A few months ago, I attended a conference in Denver on end-of-life issues and the medical paradigm. The speaker was Ira Byock, a medical doctor who focuses on hospice care. Dr. Byock has been adamant about shifting the paradigm at the end of life from a medical one to a more inclusive model (and he's a doctor! wonderful).
At the beginning of the conference, all of the participants (and most of us were hospice employees) were asked to write about a death that we attended that "went well." We all, of course, had different ideas of what "well" meant, but one thing was shared--these experiences had left indelible imprints on our hearts. Some of us shared our stories, and the environment in the room became tangibly warmer. This was the way we started our conference.
Similarly, what Dr. Byock argued for in hospice care was more attention to the non-medical pieces of the care: a person's desire to be "delivered from anonymity" at the time of death, his/her desire to heal unresolved conflicts, to share stories, to explore the meaning of life and death ... the list could go on indefinitely.
The medical model is brilliant for what it can offer, but it is very problem-based. Death, however, is not a problem that needs to be fixed. It is a process that is just as life-based as birth, or marriage, or any other sacred time. Along these lines, the Chinese character for crisis is translated as a hybrid of two words: danger and opportunity. During a time of crisis, we are challenged at our cores to look at what we consider to be important. This, at the time of death, is far more important than focusing on medications and feeding tubes (though both are often very important, too!). When we lose everything we think of as "me," we learn the most about what it is to be alive. The dying process, then, can often be the pinnacle of living.
Victor Frankyl, a philosopher/author who suffered for years at a concentration camp during the second World War, has said that as humans our deepest pain does not come from our physicality, but from meaninglessness. As human beings, it is our "neurological imperative" (from Byock) to make meaning. As hospice employees, we need to be deeply aware of this need, for both our patients and their families/friends.
Furthermore, we need to begin to see ourselves in our patients. Part of my frustration with the hospice work I have done has been the duality I've seen between "the living employee" and "the dying patient." It's as if we think we are standing on the balcony of a beautiful skyscraper, calmly watching the chaos and pain below. The gossip and judgment that can happen from that balcony is shocking and purely based on our own fear. We are not only going to have to be "down there" in the chaos and pain ourselves--we already are. In this sense, then, I feel that we need to fully acknowledge our own mortality if we are to be of any benefit to those who are "dying" (and aren't we all?).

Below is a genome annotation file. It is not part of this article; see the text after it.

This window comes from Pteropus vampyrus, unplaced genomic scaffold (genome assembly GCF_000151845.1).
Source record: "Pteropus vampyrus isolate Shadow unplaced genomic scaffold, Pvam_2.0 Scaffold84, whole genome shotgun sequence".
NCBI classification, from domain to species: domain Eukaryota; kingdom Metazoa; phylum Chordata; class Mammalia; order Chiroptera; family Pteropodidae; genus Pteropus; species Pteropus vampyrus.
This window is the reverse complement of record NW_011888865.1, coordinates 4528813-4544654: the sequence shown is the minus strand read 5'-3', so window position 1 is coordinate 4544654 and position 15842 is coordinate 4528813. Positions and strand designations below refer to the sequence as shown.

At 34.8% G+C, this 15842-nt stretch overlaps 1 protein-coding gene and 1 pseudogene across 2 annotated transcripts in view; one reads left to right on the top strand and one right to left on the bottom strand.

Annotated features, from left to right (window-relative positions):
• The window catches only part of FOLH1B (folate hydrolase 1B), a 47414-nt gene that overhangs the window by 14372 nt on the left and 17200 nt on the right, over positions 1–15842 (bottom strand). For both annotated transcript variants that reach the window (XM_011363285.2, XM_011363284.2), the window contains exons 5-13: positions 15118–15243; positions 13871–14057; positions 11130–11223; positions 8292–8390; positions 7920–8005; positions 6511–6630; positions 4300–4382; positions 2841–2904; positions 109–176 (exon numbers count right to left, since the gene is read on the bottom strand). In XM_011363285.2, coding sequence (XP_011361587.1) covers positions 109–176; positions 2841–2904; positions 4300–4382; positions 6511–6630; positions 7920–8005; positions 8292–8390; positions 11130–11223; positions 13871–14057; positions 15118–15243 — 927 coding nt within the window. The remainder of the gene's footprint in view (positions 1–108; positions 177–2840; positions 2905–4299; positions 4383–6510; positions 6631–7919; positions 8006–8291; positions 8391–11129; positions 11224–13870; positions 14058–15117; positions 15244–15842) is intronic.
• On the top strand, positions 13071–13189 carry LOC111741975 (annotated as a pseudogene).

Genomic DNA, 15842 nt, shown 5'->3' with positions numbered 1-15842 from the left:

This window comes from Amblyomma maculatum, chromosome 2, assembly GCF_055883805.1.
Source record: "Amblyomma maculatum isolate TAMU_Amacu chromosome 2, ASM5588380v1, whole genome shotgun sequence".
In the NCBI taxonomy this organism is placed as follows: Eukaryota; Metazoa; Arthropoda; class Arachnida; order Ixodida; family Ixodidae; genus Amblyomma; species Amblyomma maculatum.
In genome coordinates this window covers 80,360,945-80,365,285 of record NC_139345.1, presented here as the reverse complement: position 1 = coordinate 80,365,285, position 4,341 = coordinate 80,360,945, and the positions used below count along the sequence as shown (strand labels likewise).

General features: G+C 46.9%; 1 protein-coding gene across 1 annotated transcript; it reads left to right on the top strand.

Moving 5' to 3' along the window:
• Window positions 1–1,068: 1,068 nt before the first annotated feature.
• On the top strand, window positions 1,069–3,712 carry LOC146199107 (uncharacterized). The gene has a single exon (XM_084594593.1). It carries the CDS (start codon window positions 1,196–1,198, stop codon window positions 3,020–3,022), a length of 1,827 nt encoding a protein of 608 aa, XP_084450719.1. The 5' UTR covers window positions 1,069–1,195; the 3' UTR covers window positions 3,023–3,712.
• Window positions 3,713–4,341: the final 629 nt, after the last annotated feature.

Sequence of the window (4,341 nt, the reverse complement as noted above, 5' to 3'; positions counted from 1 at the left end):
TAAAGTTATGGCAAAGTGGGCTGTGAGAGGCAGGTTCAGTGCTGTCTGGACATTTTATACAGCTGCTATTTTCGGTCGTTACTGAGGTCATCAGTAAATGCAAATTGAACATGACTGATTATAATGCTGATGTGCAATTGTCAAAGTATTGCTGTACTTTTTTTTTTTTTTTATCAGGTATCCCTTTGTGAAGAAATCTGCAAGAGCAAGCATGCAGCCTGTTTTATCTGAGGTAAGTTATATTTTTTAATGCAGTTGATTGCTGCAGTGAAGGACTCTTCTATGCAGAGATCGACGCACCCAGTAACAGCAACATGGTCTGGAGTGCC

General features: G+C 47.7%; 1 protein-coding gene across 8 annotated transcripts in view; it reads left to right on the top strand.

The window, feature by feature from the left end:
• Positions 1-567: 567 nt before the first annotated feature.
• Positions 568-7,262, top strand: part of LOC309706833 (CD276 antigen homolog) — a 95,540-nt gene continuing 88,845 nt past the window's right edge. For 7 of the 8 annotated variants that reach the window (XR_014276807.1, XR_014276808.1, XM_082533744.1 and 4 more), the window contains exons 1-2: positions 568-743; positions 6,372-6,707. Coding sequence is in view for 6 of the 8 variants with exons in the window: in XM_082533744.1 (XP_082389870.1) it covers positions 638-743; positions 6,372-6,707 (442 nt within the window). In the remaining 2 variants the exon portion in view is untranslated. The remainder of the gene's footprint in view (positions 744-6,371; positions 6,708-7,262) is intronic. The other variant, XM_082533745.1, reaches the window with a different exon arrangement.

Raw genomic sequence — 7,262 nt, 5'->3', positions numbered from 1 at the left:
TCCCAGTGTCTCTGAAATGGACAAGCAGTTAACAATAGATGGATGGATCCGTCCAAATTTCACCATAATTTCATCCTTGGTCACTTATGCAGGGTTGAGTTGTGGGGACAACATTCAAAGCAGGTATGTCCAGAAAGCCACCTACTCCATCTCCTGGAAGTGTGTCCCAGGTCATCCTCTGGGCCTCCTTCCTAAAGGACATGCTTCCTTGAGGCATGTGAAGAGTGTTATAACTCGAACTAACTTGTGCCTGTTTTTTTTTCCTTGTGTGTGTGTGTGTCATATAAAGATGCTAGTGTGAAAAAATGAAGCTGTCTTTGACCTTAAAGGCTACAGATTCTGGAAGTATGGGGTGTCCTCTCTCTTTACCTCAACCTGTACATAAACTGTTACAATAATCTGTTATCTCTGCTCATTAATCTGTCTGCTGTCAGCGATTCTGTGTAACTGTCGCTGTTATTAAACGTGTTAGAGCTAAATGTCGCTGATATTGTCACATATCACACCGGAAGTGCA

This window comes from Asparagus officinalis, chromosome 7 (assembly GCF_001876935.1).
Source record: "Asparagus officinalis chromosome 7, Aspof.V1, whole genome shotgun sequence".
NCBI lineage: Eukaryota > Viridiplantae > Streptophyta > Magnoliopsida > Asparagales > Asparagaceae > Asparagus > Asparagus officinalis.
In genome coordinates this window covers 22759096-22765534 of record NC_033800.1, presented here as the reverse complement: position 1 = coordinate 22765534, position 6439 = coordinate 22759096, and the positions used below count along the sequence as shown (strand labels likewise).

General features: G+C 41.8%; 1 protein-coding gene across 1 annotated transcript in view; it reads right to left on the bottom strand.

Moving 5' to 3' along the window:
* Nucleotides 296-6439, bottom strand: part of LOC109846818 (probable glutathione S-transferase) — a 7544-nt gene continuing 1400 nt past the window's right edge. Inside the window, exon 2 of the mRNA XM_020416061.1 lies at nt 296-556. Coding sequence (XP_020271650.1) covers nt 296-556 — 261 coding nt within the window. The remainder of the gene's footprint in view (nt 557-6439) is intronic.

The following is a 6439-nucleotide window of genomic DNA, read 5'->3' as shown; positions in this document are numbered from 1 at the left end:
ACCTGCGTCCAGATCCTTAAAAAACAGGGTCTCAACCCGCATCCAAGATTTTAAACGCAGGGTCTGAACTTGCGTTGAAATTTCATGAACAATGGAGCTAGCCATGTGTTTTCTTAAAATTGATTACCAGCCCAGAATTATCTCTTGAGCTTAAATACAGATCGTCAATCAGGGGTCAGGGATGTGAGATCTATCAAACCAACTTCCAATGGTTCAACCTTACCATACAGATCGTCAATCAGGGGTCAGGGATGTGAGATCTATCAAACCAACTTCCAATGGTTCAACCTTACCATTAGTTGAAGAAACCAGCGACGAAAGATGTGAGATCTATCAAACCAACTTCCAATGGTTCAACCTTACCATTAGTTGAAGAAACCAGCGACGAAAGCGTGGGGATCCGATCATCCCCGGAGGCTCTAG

Byock had some wonderful suggestions about how we could bring our own vulnerability to the table when it comes to working with our patients. For one, we need to contemplate what this culture considers to be "healthy." Sexy abs and a good diet do not equal health. I have met many a dying person who I've considered to be far healthier than any athlete out there. These are people who have surrendered into themselves with grace, humility, and a penetrating sense of humor. Health, from this perspective, involves looking deeply into our humanness and accepting all that we see.
Another suggestion Byock offered was for us to consider the most important things we can/do say to one another in our lives. Do we have unresolved conflicts running rampant in our lives? How often are we resentful or unforgiving? He offered these four statements as the most inclusive, heart-felt ways of healing our relationships:
(1) Please forgive me.
(2) I forgive you.
(3) Thank you.
(4) I love you.
I am not a fan of formulas when it comes to relating with other people, but I have to admit that I cant think of anything that's missing from this picture. If we can begin to look at every moment of our lives as an opportunity for this level of healing and gratitude, then we can bring forth that level of love into our work.
Of course, doctors can offer their medical work from this place--but it has to come from the heart, and not solely from the "fix-it-up" mental chatter we have going on upstairs. To me, the paradigm shift from problem-focus into heart-focus needs to happen not only in hospice care, but in every moment of our lives.
After all, what else is there to do? (Please, answer me if you can!)